(This story appears in the September issue of Marijuana Business Magazine.)
Hemp has captured the imaginations of entrepreneurs for a few years now, and while the United States is experiencing a CBD-craze, it’s easy to forget there’s a whole world of hemp out there. And, depending on the country, not all of it is grown to extract cannabidiol.
Follow us on a quick spin around the globe and see countries that have become hemp powerhouses, the places that are experiencing a resurgence and which nations are taking their first steps toward becoming industry leaders:
No global picture of hemp is complete without China, which is believed to be the world’s top hemp producer. Thousands of years before hemp-derived CBD became a hot commodity, China was cultivating the plant for fiber and seed production.
Like much of the world, China eventually banned hemp. But it didn’t take long for the country to resume its place in the hemp industry once the prohibition was lifted in 2010. The “industry has exploded and is set to grow even further,” noted a report about China released in February by the U.S. Department of Agriculture’s Foreign Agricultural Service.
According to the FAS report, China produces more than half the world’s hemp supply. Chinese hemp–fiber sales were estimated at $1.2 billion in 2018, although the government does not release official cultivation, production or sales data.
According to industry estimates, China planted 164,819 acres of hemp in 2019, and more than half of it was for fiber. No other country plants as much hemp for fiber as China, which accounts for about half the world’s hemp fiber supply, according to the FAS.
Although China has potential appeal to investors, the market is still tightly controlled by the government, and the regulations can be complex. But despite regulatory roadblocks and the tightly controlled market, China is a force to be reckoned with in the hemp world.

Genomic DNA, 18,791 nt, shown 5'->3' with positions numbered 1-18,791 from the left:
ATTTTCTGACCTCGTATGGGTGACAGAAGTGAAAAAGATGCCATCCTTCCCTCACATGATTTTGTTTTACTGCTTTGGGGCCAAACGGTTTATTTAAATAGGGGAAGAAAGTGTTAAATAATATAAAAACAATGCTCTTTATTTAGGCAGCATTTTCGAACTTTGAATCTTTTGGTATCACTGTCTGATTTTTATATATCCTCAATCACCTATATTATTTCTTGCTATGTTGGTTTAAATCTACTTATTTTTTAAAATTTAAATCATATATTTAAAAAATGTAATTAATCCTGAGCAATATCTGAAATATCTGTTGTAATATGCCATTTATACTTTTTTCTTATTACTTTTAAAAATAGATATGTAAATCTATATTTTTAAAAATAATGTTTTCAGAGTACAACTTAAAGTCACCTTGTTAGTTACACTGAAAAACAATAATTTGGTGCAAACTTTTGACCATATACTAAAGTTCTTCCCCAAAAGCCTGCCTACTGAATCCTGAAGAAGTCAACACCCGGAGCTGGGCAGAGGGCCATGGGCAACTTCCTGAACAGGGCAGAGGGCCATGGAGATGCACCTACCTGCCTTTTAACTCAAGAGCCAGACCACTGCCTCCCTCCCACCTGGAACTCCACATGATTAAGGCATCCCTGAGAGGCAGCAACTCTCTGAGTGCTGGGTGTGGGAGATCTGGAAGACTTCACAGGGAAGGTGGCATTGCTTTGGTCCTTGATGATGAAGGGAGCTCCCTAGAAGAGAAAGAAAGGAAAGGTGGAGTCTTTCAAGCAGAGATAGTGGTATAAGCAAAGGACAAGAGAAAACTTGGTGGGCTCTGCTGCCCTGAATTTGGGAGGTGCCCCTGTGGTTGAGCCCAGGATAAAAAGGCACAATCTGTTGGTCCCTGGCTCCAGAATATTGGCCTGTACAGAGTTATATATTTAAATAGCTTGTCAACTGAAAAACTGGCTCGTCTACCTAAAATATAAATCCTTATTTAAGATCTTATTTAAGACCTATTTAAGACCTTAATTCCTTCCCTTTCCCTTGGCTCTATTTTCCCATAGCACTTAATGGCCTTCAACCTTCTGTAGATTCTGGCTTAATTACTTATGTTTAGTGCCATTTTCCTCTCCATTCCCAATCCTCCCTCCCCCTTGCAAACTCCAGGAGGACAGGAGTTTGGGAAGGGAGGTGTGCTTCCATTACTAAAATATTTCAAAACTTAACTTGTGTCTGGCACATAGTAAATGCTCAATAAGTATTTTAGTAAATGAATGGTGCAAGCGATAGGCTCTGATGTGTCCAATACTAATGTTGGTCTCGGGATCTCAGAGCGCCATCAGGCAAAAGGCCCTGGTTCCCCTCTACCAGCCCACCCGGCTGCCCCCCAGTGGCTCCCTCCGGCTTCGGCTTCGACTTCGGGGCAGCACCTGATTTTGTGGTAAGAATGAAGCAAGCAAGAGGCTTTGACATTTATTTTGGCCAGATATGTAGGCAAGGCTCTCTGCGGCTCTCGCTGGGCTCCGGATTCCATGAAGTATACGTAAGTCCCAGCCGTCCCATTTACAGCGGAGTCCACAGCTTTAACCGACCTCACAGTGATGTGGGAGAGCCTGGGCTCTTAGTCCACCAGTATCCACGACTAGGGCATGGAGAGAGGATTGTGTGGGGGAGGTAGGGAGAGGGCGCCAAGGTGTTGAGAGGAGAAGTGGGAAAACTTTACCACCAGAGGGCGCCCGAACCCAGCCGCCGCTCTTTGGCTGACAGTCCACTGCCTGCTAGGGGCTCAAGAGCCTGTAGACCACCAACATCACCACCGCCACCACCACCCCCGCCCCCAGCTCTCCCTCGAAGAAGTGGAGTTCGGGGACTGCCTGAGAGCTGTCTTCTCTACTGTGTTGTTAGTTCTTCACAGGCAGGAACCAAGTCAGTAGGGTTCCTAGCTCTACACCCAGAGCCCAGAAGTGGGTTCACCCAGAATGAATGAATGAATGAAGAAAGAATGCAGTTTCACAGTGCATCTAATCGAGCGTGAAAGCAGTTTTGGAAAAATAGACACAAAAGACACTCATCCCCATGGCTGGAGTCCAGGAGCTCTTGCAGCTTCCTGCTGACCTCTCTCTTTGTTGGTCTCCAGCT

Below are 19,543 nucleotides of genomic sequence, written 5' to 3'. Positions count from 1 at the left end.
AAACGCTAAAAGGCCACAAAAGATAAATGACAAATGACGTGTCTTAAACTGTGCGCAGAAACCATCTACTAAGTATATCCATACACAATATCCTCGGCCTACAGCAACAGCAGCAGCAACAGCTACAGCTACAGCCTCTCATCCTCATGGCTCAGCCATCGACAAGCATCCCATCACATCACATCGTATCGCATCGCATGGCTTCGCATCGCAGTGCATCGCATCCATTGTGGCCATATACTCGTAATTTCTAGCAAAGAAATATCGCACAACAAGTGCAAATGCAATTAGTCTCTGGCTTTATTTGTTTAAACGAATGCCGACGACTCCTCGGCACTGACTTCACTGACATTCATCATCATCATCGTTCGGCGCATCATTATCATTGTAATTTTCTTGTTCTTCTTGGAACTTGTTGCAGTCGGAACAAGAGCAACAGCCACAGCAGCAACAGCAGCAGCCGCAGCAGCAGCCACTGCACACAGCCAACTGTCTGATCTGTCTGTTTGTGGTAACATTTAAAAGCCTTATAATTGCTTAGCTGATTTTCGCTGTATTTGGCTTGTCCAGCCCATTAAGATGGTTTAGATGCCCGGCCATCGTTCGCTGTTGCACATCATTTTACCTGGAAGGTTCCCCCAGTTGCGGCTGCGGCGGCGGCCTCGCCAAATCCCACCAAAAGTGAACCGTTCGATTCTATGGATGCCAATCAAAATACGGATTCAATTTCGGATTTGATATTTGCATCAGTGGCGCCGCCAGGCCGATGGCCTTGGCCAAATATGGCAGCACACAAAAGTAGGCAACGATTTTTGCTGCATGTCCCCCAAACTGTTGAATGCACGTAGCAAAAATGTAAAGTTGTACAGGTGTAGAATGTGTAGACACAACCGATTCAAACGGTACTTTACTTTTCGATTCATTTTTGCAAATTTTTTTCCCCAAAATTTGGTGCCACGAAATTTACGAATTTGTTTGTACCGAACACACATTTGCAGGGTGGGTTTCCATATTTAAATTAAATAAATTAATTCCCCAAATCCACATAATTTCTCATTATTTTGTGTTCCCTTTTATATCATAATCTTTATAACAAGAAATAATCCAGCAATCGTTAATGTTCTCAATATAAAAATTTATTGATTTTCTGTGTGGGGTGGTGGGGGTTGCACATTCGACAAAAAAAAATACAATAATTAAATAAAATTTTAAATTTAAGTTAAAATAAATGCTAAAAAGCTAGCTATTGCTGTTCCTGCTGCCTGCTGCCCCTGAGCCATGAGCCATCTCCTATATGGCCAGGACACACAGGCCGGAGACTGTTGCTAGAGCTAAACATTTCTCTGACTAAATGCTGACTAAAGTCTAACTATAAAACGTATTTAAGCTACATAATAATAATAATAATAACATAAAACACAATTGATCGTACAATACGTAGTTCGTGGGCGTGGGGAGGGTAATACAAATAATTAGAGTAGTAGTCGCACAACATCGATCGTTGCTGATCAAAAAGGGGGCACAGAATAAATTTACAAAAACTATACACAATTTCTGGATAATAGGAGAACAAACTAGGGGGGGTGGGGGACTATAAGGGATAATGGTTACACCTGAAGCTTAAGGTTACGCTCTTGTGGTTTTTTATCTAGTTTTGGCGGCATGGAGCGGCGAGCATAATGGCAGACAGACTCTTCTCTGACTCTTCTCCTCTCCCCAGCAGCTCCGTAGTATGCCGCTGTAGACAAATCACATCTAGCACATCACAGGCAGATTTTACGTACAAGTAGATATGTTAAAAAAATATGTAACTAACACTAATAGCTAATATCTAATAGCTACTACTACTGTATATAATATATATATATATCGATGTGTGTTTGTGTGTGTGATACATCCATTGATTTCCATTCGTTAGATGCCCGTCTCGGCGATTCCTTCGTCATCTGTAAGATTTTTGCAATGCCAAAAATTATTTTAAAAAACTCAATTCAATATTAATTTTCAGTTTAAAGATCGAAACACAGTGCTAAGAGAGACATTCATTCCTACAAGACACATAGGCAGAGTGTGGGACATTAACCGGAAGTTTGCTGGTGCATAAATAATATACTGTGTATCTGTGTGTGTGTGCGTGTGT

“The world market for hemp products remains relatively small, and China—as the world’s largest hemp fiber and seed producer—has had and likely will continue to have major influence on market prices and … (profits) in other countries,” according to the 2018 Congressional Research Service report, “Hemp as an Agricultural Commodity.”
Once Europe’s largest hemp producer, Romania is experiencing a resurgence after years of decline. The circumstances that led to Romania’s fall from the top of Europe’s hemp producers—lower demand, strict government regulations and old processing facilities—have all flipped: International demand has grown, new processing facilities are being built, and there’s more government support for the industry.
Romania’s hempseed imports reached $2.6 million during the first eight months of 2019, compared with $1.7 million during the same period in 2018, according to the USDA’s Foreign Agriculture Service. The agency said Romania is among the top five European Union member states cultivating hemp—mainly for fiber, oil, seed or grain. Legally, the plant’s THC level cannot exceed 0.2%.
Hempseeds are Romania’s most traded product, and the United States was Romania’s top export market for hempseeds in 2019.
Over the past few years, hundreds of millions of dollars from investors have poured into this South American country straddling the equator. The money has gone to build infrastructure for vertically integrated, pharma-oriented extracts, said Manuel Baselga, co-founder and board member of Savanna Ventures, a venture capital firm in Bogota that invests in cannabis companies internationally.
Colombia is one of many parts of the world where the word cannabis is used for both marijuana and hemp. When Colombia legalized cannabis for medical use in 2016, the plant was separated into two categories: psychoactive cannabis, which includes anything with more than 1% THC, and non-psychoactive cannabis, which falls below that threshold.
Colombia’s tropical weather and plentiful land make it ideal for low-cost greenhouse cultivation year-round, allowing growers to generate up to three or four crops annually, Baselga said.